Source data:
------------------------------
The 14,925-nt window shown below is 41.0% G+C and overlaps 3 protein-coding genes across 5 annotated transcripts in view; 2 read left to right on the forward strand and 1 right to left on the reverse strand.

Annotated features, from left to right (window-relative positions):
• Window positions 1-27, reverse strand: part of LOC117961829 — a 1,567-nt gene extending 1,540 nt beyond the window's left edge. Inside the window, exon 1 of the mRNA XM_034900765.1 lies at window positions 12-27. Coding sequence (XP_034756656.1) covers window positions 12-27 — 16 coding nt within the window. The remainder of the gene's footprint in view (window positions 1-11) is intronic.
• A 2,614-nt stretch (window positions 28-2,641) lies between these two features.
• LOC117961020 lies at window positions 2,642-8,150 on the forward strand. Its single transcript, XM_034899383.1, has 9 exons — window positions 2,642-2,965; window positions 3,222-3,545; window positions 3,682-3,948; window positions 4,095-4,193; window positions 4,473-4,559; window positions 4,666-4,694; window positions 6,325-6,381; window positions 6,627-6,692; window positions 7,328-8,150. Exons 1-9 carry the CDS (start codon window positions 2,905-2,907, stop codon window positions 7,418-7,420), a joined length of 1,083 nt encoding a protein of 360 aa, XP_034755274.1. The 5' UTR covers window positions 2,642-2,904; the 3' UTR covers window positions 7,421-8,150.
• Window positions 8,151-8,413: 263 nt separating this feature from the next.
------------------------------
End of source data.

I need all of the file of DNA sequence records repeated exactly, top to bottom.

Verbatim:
The 14,925-nt window shown below is 41.0% G+C and overlaps 3 protein-coding genes across 5 annotated transcripts in view; 2 read left to right on the forward strand and 1 right to left on the reverse strand.

Annotated features, from left to right (window-relative positions):
• Window positions 1-27, reverse strand: part of LOC117961829 — a 1,567-nt gene extending 1,540 nt beyond the window's left edge. Inside the window, exon 1 of the mRNA XM_034900765.1 lies at window positions 12-27. Coding sequence (XP_034756656.1) covers window positions 12-27 — 16 coding nt within the window. The remainder of the gene's footprint in view (window positions 1-11) is intronic.
• A 2,614-nt stretch (window positions 28-2,641) lies between these two features.
• LOC117961020 lies at window positions 2,642-8,150 on the forward strand. Its single transcript, XM_034899383.1, has 9 exons — window positions 2,642-2,965; window positions 3,222-3,545; window positions 3,682-3,948; window positions 4,095-4,193; window positions 4,473-4,559; window positions 4,666-4,694; window positions 6,325-6,381; window positions 6,627-6,692; window positions 7,328-8,150. Exons 1-9 carry the CDS (start codon window positions 2,905-2,907, stop codon window positions 7,418-7,420), a joined length of 1,083 nt encoding a protein of 360 aa, XP_034755274.1. The 5' UTR covers window positions 2,642-2,904; the 3' UTR covers window positions 7,421-8,150.
• Window positions 8,151-8,413: 263 nt separating this feature from the next.